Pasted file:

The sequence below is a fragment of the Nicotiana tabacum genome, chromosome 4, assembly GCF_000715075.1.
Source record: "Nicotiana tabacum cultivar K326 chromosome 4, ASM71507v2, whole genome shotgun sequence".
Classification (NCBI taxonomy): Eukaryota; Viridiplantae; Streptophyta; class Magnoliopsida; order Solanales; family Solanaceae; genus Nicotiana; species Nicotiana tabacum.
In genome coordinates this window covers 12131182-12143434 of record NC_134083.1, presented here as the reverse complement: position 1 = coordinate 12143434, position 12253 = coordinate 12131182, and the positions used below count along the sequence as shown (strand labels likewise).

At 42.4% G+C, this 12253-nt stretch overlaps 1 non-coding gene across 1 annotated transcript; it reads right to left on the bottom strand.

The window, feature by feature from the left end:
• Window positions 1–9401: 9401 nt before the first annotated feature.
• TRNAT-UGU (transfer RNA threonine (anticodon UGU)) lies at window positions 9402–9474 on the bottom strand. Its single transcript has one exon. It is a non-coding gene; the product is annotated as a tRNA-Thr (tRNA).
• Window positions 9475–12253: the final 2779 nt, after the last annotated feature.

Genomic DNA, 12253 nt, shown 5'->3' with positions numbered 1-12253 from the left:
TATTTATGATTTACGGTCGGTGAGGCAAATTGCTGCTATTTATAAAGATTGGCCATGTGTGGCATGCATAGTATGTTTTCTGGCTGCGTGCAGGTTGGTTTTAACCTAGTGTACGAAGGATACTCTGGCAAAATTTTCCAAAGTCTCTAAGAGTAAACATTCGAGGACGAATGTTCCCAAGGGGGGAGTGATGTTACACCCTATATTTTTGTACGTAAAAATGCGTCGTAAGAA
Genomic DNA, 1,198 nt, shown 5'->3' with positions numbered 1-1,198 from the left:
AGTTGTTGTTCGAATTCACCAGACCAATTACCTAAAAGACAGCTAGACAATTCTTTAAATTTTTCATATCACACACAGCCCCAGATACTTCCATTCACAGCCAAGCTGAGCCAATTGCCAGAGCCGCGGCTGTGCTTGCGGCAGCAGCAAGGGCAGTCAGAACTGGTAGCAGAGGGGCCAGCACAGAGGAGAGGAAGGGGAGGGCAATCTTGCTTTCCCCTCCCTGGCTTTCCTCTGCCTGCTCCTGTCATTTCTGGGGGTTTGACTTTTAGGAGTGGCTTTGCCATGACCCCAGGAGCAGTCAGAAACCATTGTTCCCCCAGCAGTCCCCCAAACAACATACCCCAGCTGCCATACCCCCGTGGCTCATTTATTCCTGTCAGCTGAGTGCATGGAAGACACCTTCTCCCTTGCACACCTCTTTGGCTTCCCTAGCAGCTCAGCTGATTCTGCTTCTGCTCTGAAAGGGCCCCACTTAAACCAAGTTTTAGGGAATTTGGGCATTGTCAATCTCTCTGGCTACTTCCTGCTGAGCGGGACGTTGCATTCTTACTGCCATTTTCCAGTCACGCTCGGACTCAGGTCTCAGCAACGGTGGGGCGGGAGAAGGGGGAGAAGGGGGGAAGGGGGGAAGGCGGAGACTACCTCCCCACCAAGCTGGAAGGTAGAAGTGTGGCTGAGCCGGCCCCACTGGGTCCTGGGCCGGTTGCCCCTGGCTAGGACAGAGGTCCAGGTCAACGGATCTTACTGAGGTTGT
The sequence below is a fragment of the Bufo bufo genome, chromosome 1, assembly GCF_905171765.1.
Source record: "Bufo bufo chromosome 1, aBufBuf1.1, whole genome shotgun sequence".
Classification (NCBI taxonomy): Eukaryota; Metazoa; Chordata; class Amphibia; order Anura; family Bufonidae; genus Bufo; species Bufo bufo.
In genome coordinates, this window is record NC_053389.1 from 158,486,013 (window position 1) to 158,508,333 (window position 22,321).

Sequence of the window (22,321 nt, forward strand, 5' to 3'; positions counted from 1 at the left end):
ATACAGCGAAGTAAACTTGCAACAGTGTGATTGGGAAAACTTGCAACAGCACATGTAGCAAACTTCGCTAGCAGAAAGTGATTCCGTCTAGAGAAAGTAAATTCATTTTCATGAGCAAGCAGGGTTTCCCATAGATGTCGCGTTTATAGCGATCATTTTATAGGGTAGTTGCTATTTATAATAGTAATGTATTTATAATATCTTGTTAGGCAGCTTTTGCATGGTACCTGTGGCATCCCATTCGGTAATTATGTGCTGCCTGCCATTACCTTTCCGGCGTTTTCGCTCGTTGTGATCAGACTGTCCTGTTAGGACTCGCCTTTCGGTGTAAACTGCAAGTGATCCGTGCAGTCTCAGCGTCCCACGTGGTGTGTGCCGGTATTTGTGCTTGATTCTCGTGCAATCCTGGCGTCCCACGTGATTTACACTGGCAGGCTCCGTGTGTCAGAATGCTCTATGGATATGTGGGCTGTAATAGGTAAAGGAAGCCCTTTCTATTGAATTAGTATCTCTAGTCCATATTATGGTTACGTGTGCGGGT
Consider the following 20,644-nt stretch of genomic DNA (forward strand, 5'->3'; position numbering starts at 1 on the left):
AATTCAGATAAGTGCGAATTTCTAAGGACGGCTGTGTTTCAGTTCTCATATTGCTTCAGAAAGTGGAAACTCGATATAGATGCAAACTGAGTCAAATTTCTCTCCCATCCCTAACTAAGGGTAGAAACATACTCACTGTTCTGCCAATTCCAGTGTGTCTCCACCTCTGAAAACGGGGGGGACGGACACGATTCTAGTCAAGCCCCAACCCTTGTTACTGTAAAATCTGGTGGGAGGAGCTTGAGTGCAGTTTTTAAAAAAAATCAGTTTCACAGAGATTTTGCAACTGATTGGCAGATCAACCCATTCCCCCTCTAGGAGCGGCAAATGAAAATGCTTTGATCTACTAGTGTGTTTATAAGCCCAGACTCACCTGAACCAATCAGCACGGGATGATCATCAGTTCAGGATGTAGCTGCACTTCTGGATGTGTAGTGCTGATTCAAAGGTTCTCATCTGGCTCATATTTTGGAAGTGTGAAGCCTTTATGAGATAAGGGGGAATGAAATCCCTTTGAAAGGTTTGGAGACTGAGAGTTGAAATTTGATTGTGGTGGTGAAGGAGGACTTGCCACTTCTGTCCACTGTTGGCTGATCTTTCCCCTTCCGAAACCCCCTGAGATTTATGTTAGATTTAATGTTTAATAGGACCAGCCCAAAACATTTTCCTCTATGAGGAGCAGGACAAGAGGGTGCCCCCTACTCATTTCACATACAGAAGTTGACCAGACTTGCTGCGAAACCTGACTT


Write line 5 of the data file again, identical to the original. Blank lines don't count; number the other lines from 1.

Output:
At 42.4% G+C, this 12253-nt stretch overlaps 1 non-coding gene across 1 annotated transcript; it reads right to left on the bottom strand.